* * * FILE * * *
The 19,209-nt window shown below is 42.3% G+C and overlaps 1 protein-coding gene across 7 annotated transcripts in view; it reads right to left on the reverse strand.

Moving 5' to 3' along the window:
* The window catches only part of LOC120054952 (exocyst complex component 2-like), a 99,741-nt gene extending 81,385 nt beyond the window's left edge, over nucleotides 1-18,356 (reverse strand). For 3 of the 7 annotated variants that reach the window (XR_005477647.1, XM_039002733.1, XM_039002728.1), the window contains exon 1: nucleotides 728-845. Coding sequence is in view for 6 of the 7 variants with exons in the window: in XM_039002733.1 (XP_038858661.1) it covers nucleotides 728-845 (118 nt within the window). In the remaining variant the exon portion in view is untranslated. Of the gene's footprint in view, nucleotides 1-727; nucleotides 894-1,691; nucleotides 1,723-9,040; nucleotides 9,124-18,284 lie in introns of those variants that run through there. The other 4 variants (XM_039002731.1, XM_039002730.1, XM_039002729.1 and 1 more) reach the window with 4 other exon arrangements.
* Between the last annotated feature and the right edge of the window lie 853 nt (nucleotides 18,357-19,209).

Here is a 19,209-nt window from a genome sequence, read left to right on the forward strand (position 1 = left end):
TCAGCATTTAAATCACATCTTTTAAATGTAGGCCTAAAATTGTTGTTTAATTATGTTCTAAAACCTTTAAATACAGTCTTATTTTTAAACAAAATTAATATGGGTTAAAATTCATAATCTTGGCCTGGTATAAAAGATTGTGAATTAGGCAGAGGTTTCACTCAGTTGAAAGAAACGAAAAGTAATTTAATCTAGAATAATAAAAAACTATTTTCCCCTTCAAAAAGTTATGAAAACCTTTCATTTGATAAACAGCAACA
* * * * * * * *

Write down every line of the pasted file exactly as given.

The 19,209-nt window shown below is 42.3% G+C and overlaps 1 protein-coding gene across 7 annotated transcripts in view; it reads right to left on the reverse strand.

Moving 5' to 3' along the window:
* The window catches only part of LOC120054952 (exocyst complex component 2-like), a 99,741-nt gene extending 81,385 nt beyond the window's left edge, over nucleotides 1-18,356 (reverse strand). For 3 of the 7 annotated variants that reach the window (XR_005477647.1, XM_039002733.1, XM_039002728.1), the window contains exon 1: nucleotides 728-845. Coding sequence is in view for 6 of the 7 variants with exons in the window: in XM_039002733.1 (XP_038858661.1) it covers nucleotides 728-845 (118 nt within the window). In the remaining variant the exon portion in view is untranslated. Of the gene's footprint in view, nucleotides 1-727; nucleotides 894-1,691; nucleotides 1,723-9,040; nucleotides 9,124-18,284 lie in introns of those variants that run through there. The other 4 variants (XM_039002731.1, XM_039002730.1, XM_039002729.1 and 1 more) reach the window with 4 other exon arrangements.
* Between the last annotated feature and the right edge of the window lie 853 nt (nucleotides 18,357-19,209).

Here is a 19,209-nt window from a genome sequence, read left to right on the forward strand (position 1 = left end):
TCAGCATTTAAATCACATCTTTTAAATGTAGGCCTAAAATTGTTGTTTAATTATGTTCTAAAACCTTTAAATACAGTCTTATTTTTAAACAAAATTAATATGGGTTAAAATTCATAATCTTGGCCTGGTATAAAAGATTGTGAATTAGGCAGAGGTTTCACTCAGTTGAAAGAAACGAAAAGTAATTTAATCTAGAATAATAAAAAACTATTTTCCCCTTCAAAAAGTTATGAAAACCTTTCATTTGATAAACAGCAACA